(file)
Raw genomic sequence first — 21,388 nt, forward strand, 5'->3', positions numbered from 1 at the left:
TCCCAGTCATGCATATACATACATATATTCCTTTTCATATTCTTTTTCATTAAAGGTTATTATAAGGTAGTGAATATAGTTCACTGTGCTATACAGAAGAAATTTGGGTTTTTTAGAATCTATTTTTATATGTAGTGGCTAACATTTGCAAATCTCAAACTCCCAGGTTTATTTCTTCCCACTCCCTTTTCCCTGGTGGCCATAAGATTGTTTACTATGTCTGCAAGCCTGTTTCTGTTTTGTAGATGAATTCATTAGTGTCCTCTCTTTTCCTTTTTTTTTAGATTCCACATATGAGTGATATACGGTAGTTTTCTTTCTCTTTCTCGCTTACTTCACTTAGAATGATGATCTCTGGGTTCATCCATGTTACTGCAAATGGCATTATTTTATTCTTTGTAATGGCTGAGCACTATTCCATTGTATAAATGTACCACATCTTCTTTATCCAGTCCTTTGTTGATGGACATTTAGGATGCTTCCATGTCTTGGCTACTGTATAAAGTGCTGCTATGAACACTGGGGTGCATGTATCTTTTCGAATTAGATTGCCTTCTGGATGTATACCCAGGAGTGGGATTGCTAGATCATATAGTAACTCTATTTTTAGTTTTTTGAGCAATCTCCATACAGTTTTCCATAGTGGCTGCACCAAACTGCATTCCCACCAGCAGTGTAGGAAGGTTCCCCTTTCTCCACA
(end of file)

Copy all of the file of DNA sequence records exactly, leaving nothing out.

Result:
Raw genomic sequence first — 21,388 nt, forward strand, 5'->3', positions numbered from 1 at the left:
TCCCAGTCATGCATATACATACATATATTCCTTTTCATATTCTTTTTCATTAAAGGTTATTATAAGGTAGTGAATATAGTTCACTGTGCTATACAGAAGAAATTTGGGTTTTTTAGAATCTATTTTTATATGTAGTGGCTAACATTTGCAAATCTCAAACTCCCAGGTTTATTTCTTCCCACTCCCTTTTCCCTGGTGGCCATAAGATTGTTTACTATGTCTGCAAGCCTGTTTCTGTTTTGTAGATGAATTCATTAGTGTCCTCTCTTTTCCTTTTTTTTTAGATTCCACATATGAGTGATATACGGTAGTTTTCTTTCTCTTTCTCGCTTACTTCACTTAGAATGATGATCTCTGGGTTCATCCATGTTACTGCAAATGGCATTATTTTATTCTTTGTAATGGCTGAGCACTATTCCATTGTATAAATGTACCACATCTTCTTTATCCAGTCCTTTGTTGATGGACATTTAGGATGCTTCCATGTCTTGGCTACTGTATAAAGTGCTGCTATGAACACTGGGGTGCATGTATCTTTTCGAATTAGATTGCCTTCTGGATGTATACCCAGGAGTGGGATTGCTAGATCATATAGTAACTCTATTTTTAGTTTTTTGAGCAATCTCCATACAGTTTTCCATAGTGGCTGCACCAAACTGCATTCCCACCAGCAGTGTAGGAAGGTTCCCCTTTCTCCACA